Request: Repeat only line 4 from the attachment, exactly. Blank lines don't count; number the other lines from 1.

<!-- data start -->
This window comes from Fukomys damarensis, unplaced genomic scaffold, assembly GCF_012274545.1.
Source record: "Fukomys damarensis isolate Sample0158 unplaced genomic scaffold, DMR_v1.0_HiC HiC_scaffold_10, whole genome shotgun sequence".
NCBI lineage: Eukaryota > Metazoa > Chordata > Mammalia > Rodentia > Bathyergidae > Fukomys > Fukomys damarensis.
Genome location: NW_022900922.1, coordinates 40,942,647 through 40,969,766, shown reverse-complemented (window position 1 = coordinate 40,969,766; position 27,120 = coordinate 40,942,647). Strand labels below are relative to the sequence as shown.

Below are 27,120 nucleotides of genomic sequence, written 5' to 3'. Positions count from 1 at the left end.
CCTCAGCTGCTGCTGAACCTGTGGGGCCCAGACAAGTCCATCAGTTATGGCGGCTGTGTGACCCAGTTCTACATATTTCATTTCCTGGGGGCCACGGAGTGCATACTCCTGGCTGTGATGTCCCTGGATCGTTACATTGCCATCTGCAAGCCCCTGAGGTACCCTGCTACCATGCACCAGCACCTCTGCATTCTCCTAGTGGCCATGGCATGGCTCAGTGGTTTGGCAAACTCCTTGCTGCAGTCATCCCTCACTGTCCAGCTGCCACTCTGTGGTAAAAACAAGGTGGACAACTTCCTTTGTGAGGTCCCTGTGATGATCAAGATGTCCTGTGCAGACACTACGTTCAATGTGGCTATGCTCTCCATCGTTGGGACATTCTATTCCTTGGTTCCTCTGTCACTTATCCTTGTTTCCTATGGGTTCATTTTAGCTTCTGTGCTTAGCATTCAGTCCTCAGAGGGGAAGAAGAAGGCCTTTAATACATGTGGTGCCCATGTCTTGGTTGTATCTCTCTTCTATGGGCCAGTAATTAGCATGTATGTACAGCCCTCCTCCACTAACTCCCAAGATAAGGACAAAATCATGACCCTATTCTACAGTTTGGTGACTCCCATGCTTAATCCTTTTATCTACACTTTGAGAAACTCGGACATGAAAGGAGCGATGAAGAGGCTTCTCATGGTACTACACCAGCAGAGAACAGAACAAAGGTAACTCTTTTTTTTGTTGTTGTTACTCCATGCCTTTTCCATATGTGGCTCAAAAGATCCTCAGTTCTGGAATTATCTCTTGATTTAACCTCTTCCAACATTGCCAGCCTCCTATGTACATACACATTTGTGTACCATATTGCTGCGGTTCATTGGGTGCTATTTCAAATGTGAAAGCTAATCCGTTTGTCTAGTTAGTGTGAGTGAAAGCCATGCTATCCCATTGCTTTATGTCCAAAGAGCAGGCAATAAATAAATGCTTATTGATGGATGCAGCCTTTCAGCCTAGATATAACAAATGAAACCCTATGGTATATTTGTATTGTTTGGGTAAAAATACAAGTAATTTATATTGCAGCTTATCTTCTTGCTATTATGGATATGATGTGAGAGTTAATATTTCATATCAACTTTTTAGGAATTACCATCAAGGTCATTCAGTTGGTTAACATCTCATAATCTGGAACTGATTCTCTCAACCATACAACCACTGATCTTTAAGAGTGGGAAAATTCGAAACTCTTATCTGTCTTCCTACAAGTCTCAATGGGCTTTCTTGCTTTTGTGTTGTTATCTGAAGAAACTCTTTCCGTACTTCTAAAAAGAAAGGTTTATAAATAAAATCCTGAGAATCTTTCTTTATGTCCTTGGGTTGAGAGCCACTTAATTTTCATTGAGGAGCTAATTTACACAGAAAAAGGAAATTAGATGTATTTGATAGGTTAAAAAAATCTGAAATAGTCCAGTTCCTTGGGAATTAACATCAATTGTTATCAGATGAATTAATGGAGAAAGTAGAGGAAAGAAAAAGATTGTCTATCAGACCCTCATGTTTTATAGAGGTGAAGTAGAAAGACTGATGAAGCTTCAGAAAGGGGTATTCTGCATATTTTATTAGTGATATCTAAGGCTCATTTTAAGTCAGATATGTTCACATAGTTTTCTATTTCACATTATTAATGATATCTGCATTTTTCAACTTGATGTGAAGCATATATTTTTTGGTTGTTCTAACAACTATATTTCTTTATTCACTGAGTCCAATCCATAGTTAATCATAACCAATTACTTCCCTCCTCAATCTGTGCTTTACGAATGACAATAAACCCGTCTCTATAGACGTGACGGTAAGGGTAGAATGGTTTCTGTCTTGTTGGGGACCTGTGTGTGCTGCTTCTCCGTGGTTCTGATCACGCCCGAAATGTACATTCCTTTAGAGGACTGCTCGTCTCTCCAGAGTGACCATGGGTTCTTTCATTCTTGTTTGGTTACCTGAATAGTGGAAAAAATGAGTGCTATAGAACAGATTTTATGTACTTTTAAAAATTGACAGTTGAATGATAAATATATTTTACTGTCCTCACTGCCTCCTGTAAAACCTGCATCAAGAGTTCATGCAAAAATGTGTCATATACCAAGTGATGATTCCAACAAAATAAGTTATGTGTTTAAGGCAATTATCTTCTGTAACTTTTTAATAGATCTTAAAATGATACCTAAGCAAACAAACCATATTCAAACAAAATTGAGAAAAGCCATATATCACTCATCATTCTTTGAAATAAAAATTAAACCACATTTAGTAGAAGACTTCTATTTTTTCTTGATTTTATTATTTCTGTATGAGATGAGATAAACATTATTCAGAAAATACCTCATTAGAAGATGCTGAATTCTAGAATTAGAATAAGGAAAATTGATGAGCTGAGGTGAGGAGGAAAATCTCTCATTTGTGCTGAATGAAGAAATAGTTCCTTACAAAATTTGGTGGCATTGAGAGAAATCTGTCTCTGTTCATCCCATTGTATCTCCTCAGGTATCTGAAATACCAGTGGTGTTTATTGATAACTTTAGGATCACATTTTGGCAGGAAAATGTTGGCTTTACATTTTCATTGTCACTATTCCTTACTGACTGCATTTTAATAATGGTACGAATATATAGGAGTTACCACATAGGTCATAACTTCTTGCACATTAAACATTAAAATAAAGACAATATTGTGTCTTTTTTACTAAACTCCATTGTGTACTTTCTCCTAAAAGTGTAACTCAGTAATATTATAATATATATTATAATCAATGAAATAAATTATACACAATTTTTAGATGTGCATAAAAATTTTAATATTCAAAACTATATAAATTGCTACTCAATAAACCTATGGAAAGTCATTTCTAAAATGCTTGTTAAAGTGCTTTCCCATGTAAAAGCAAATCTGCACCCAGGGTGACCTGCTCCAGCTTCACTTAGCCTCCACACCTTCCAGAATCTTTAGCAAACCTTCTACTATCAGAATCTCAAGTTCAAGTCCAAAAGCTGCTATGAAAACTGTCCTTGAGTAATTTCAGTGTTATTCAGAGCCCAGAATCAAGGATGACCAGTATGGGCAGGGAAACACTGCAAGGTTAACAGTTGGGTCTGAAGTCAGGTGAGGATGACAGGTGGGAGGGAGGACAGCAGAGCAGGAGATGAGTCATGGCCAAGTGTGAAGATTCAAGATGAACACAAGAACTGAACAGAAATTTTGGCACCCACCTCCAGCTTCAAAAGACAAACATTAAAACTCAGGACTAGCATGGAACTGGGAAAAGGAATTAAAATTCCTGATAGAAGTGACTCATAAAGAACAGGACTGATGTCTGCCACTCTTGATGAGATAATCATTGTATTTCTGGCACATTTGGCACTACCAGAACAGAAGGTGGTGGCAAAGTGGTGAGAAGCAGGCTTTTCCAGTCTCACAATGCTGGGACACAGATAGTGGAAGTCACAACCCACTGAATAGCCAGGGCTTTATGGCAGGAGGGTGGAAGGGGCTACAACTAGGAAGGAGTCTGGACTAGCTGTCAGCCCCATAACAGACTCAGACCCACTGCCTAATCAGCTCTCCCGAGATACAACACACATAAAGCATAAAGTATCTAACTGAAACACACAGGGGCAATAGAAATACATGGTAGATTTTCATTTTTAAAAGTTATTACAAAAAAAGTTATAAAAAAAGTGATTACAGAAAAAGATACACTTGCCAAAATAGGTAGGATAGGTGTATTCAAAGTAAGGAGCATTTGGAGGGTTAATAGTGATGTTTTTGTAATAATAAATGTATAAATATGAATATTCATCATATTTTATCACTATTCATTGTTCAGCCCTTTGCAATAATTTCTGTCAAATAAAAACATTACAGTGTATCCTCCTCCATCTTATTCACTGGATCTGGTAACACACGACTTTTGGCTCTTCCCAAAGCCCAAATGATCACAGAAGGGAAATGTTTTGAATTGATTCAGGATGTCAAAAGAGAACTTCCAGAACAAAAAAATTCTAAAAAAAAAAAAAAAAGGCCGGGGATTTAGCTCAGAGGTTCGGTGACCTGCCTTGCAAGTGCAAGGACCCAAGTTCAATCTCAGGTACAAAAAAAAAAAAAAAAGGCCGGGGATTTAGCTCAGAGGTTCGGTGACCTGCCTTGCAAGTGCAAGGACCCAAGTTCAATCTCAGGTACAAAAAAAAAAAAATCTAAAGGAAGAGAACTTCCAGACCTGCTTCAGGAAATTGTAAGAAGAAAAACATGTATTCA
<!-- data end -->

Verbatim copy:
Genome location: NW_022900922.1, coordinates 40,942,647 through 40,969,766, shown reverse-complemented (window position 1 = coordinate 40,969,766; position 27,120 = coordinate 40,942,647). Strand labels below are relative to the sequence as shown.